Of course, it’s not all about KPIs and training plans! Any great onboarding process will also ensure that new employees are integrated with the rest of their team. This will help them build productive and enriching working relationships. You may want to suggest a social call after working hours, so new employees can begin to build positive relationships from the get-go. For teams using Totem, we recommend adding new starters to your Totem account in the weeks before they start, so they can get to know their peers, how teams communicate, and what work gets celebrated, to give them the best chance of “hitting the ground running.”
As businesses have had to adjust rapidly to new circumstances, many people have seen their workload increase. Therefore, a bit of positivity and appreciation can go a long way. Team motivation is what drives your company’s productivity, so reinforcing the fact that they are part of something bigger will help boost morale and encourage better performance. 40% of US employees state that they’d put more energy into their work if they received more recognition.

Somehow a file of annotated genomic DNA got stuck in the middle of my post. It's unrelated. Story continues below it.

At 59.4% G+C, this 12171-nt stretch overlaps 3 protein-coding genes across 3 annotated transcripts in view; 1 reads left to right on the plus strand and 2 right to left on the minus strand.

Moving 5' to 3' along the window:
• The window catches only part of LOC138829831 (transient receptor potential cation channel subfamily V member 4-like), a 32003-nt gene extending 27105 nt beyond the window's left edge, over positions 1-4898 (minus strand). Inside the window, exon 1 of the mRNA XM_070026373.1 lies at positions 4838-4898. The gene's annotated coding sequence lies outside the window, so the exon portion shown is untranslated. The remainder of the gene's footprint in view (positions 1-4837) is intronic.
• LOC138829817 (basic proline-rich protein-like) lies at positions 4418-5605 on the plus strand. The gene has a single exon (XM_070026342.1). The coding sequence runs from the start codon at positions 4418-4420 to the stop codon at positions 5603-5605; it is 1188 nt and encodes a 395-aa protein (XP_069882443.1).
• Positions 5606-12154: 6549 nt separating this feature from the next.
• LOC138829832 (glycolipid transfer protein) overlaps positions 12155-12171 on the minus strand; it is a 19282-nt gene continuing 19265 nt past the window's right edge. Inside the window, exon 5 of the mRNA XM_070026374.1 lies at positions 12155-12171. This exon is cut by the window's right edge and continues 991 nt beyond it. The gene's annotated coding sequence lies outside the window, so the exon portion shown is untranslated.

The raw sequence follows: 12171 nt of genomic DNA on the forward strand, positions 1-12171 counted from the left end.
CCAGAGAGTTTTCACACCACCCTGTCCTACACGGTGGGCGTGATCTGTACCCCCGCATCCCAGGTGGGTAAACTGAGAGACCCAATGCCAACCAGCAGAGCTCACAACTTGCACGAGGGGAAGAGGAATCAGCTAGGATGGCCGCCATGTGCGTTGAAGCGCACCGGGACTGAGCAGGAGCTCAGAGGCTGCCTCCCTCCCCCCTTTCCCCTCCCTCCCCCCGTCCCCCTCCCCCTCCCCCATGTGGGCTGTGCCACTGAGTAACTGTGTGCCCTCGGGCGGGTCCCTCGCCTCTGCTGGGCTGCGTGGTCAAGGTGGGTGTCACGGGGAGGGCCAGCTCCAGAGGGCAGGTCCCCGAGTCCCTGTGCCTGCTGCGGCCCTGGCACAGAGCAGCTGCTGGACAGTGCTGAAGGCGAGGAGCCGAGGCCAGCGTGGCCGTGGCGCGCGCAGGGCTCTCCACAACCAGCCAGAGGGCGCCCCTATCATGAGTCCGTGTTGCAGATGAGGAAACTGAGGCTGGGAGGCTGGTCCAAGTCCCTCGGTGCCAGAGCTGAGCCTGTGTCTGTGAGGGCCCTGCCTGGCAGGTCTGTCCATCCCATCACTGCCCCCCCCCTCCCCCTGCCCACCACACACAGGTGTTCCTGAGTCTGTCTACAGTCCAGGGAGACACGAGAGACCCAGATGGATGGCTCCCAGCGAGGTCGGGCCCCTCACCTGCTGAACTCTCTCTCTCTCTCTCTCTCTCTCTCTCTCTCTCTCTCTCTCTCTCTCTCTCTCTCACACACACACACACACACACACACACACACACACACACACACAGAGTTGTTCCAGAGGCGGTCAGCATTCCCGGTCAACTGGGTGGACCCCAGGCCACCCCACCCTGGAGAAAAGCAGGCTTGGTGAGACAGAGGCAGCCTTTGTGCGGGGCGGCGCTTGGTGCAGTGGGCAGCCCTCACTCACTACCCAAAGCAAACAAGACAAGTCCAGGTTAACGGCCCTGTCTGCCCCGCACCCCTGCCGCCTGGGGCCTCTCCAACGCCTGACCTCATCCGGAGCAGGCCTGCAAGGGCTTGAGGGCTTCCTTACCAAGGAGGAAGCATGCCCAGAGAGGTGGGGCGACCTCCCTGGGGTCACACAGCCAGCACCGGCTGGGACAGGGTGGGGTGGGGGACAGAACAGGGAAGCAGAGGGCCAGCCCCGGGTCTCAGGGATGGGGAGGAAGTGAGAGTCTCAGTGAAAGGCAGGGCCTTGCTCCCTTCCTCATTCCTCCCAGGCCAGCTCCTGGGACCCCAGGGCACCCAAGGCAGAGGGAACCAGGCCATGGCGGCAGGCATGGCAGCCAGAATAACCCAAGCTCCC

Regular doses of positivity over shared communication channels are an excellent way of maintaining morale between remote employees. Recognition can be both professional and personal, from congratulating team successes to celebrating milestones like birthdays and anniversaries.
Socialising with colleagues can fortify a sense of belonging within a team. We often want to do our best for those around us, especially when we have great working relationships with them.
A brief chat by the coffee machine can also give us a boost and break up our working day. This is why it’s so important to retain face-to-face communication where possible. Research suggests that incorporating time to talk rather than simply sending an email can have a 10-15% increase in productivity. This is known as the ‘water cooler’ effect.
Fortunately, the opportunities for virtual socialising are limitless. For instance, rather than simply having Friday night drinks over Zoom, other ideas for fun team-building activities include quizzes, online multiplayer games or even a virtual escape room.
Communication is key when it comes to remote employee engagement. Making sure you use the right tools to communicate can make a huge difference to your team. A primary example of this is using collaborative tools and instant messaging platforms such as Slack. These tools can maintain an open flow of conversation, whilst also making reaching out less formal and more immediate.